ESPP Dividend Reinvestment

I have had a few readers ask about the difference between two key strategies inside of an ESPP – Selling Covered Calls and Dividend Reinvestment. I haven’t really covered Dividend Reinvestment yet so can’t do justice with a comparison of the two here on the blog. I’ll put this post together and later do some comparison of the two ESPP strategies.

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Both of these strategies are ideal for ESPP where the stock has a dividend, mostly due to the compounding relationship (as any dividend paying investment provides). The idea of Dividend Reinvestment is centered on holding a stock and growing a position in the stock over a long period of time. To support this goal, all dividends (distributions of corporate earnings) are used to purchase more shares of the company. This means that as the dividends are paid out they are reinvested in the stock. This reinvestment naturally increases the number of shares and thus the total dollar amount during payout time. Yes, that means more money.

As with the covered call strategy, dividend reinvestment can be used on accounts outside of an ESPP and does very well there. Inside of an ESPP dividend reinvestment has the advantage of starting from a lower basis than if you were to purchase the shares on the open market. This means that if you are receiving a 10% discount on a $50 stock, you will start with buying the stock for $45 vs. $50 – assuming a $900 investment that means you will own 20 shares vs. 18 shares. To start this sounds simple; however, those two extra shares or 20 or 200 extra shares (depending on the scale of your account) will garner more dividends during the dividend payouts.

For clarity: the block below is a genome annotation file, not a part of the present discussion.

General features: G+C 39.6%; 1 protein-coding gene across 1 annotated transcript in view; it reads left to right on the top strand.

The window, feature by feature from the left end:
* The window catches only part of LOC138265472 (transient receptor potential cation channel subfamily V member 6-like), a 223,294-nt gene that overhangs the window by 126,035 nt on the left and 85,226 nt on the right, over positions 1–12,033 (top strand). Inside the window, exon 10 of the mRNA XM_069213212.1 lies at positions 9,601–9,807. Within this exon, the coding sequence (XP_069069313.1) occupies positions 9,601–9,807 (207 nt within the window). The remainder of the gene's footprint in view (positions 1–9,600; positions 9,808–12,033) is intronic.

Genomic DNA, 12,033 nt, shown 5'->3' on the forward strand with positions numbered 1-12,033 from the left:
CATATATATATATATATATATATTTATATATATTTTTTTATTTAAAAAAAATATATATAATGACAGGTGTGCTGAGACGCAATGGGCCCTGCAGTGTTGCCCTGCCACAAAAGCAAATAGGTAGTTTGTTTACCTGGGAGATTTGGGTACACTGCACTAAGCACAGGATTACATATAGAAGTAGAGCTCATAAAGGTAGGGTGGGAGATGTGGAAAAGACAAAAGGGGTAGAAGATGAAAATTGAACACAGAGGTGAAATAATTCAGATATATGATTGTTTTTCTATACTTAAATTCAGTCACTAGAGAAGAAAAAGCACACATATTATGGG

If your stock is paying 5% in dividends that is $2.50 per share (times two) or $5 extra cash in your hand as a result of the ESPP discount (or $50 or $500 depending on the scale of your account). Assuming the scale of your account is closer to $9,000 than $900 you would be able to purchase one extra share every time there was a dividend payout above what you would normally be able to purchase, in other words the compounding affect would be greater and you would get richer.

In fact, this example is incredibly interesting when we compare something like a 30 year timeframe (which after all should be the timeframe you are looking at for quality value investments). A recent article on Seeking Alpha discusses this concept in regular accounts and presents an analysis of a dividend reinvestment strategy for Proctor and Gamble $PG. The article assumes using $10,000 to purchase stock in 1982 (to give us 30 years of growth). At the end of the thirty year timeframe this gives you 8,964 shares (each paying $2.25 per year) which gives you an income of $20,000 per year (that is twice what you paid to start with)… Just think if you would have invested 10,000 per year each year over the same 30 year timeframe (you would be earning $500,000 per year by now).

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